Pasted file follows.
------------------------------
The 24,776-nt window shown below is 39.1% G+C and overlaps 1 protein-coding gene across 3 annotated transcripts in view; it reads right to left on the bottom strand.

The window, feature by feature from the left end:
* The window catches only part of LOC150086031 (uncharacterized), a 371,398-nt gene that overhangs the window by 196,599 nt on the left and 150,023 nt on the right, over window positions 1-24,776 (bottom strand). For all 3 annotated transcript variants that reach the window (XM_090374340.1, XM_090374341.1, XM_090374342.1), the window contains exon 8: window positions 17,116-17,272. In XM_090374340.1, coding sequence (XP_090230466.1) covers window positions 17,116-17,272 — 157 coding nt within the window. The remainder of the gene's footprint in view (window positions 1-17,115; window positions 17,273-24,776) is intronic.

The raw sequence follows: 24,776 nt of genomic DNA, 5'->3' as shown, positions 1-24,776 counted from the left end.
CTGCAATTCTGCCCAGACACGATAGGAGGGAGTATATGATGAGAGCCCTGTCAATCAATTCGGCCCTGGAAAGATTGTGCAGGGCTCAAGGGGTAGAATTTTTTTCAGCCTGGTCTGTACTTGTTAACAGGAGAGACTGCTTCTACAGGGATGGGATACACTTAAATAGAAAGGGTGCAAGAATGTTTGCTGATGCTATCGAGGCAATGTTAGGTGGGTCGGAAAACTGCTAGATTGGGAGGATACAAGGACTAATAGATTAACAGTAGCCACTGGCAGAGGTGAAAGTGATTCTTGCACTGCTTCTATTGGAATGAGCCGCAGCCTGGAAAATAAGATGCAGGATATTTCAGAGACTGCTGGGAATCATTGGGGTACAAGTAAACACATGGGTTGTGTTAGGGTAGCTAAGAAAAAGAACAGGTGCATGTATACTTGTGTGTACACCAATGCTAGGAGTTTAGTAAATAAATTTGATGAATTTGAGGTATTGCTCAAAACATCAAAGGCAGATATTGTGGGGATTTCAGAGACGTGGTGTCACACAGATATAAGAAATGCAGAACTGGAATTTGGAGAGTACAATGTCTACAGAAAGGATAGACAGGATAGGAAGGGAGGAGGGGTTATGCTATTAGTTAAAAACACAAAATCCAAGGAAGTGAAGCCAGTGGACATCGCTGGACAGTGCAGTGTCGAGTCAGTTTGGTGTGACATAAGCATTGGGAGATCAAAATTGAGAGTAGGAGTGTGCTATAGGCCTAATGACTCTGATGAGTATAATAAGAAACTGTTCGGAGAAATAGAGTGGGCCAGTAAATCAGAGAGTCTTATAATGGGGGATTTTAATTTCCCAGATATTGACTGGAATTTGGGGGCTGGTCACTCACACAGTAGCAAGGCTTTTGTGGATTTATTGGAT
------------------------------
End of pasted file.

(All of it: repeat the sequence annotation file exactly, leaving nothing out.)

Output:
The 24,776-nt window shown below is 39.1% G+C and overlaps 1 protein-coding gene across 3 annotated transcripts in view; it reads right to left on the bottom strand.

The window, feature by feature from the left end:
* The window catches only part of LOC150086031 (uncharacterized), a 371,398-nt gene that overhangs the window by 196,599 nt on the left and 150,023 nt on the right, over window positions 1-24,776 (bottom strand). For all 3 annotated transcript variants that reach the window (XM_090374340.1, XM_090374341.1, XM_090374342.1), the window contains exon 8: window positions 17,116-17,272. In XM_090374340.1, coding sequence (XP_090230466.1) covers window positions 17,116-17,272 — 157 coding nt within the window. The remainder of the gene's footprint in view (window positions 1-17,115; window positions 17,273-24,776) is intronic.

The raw sequence follows: 24,776 nt of genomic DNA, 5'->3' as shown, positions 1-24,776 counted from the left end.
CTGCAATTCTGCCCAGACACGATAGGAGGGAGTATATGATGAGAGCCCTGTCAATCAATTCGGCCCTGGAAAGATTGTGCAGGGCTCAAGGGGTAGAATTTTTTTCAGCCTGGTCTGTACTTGTTAACAGGAGAGACTGCTTCTACAGGGATGGGATACACTTAAATAGAAAGGGTGCAAGAATGTTTGCTGATGCTATCGAGGCAATGTTAGGTGGGTCGGAAAACTGCTAGATTGGGAGGATACAAGGACTAATAGATTAACAGTAGCCACTGGCAGAGGTGAAAGTGATTCTTGCACTGCTTCTATTGGAATGAGCCGCAGCCTGGAAAATAAGATGCAGGATATTTCAGAGACTGCTGGGAATCATTGGGGTACAAGTAAACACATGGGTTGTGTTAGGGTAGCTAAGAAAAAGAACAGGTGCATGTATACTTGTGTGTACACCAATGCTAGGAGTTTAGTAAATAAATTTGATGAATTTGAGGTATTGCTCAAAACATCAAAGGCAGATATTGTGGGGATTTCAGAGACGTGGTGTCACACAGATATAAGAAATGCAGAACTGGAATTTGGAGAGTACAATGTCTACAGAAAGGATAGACAGGATAGGAAGGGAGGAGGGGTTATGCTATTAGTTAAAAACACAAAATCCAAGGAAGTGAAGCCAGTGGACATCGCTGGACAGTGCAGTGTCGAGTCAGTTTGGTGTGACATAAGCATTGGGAGATCAAAATTGAGAGTAGGAGTGTGCTATAGGCCTAATGACTCTGATGAGTATAATAAGAAACTGTTCGGAGAAATAGAGTGGGCCAGTAAATCAGAGAGTCTTATAATGGGGGATTTTAATTTCCCAGATATTGACTGGAATTTGGGGGCTGGTCACTCACACAGTAGCAAGGCTTTTGTGGATTTATTGGAT